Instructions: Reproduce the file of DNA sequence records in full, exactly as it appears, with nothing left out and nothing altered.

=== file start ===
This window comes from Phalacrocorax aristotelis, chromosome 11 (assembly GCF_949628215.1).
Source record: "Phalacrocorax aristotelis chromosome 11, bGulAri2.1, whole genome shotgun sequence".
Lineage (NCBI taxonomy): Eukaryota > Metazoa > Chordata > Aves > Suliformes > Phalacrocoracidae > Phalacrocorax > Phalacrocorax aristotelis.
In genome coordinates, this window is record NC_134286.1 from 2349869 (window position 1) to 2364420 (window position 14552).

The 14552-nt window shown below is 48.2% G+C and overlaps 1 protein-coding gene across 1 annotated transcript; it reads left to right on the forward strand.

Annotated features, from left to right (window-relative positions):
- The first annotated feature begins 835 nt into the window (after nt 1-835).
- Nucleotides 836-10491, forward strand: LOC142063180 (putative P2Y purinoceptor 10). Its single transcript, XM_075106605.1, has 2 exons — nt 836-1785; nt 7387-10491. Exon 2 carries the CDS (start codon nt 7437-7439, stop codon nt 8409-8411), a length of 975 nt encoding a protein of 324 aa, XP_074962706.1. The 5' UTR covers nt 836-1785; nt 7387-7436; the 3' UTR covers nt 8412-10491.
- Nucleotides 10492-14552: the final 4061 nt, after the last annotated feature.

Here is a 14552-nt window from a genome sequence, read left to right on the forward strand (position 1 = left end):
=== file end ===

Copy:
This window comes from Phalacrocorax aristotelis, chromosome 11 (assembly GCF_949628215.1).
Source record: "Phalacrocorax aristotelis chromosome 11, bGulAri2.1, whole genome shotgun sequence".
Lineage (NCBI taxonomy): Eukaryota > Metazoa > Chordata > Aves > Suliformes > Phalacrocoracidae > Phalacrocorax > Phalacrocorax aristotelis.
In genome coordinates, this window is record NC_134286.1 from 2349869 (window position 1) to 2364420 (window position 14552).

The 14552-nt window shown below is 48.2% G+C and overlaps 1 protein-coding gene across 1 annotated transcript; it reads left to right on the forward strand.

Annotated features, from left to right (window-relative positions):
- The first annotated feature begins 835 nt into the window (after nt 1-835).
- Nucleotides 836-10491, forward strand: LOC142063180 (putative P2Y purinoceptor 10). Its single transcript, XM_075106605.1, has 2 exons — nt 836-1785; nt 7387-10491. Exon 2 carries the CDS (start codon nt 7437-7439, stop codon nt 8409-8411), a length of 975 nt encoding a protein of 324 aa, XP_074962706.1. The 5' UTR covers nt 836-1785; nt 7387-7436; the 3' UTR covers nt 8412-10491.
- Nucleotides 10492-14552: the final 4061 nt, after the last annotated feature.

Here is a 14552-nt window from a genome sequence, read left to right on the forward strand (position 1 = left end):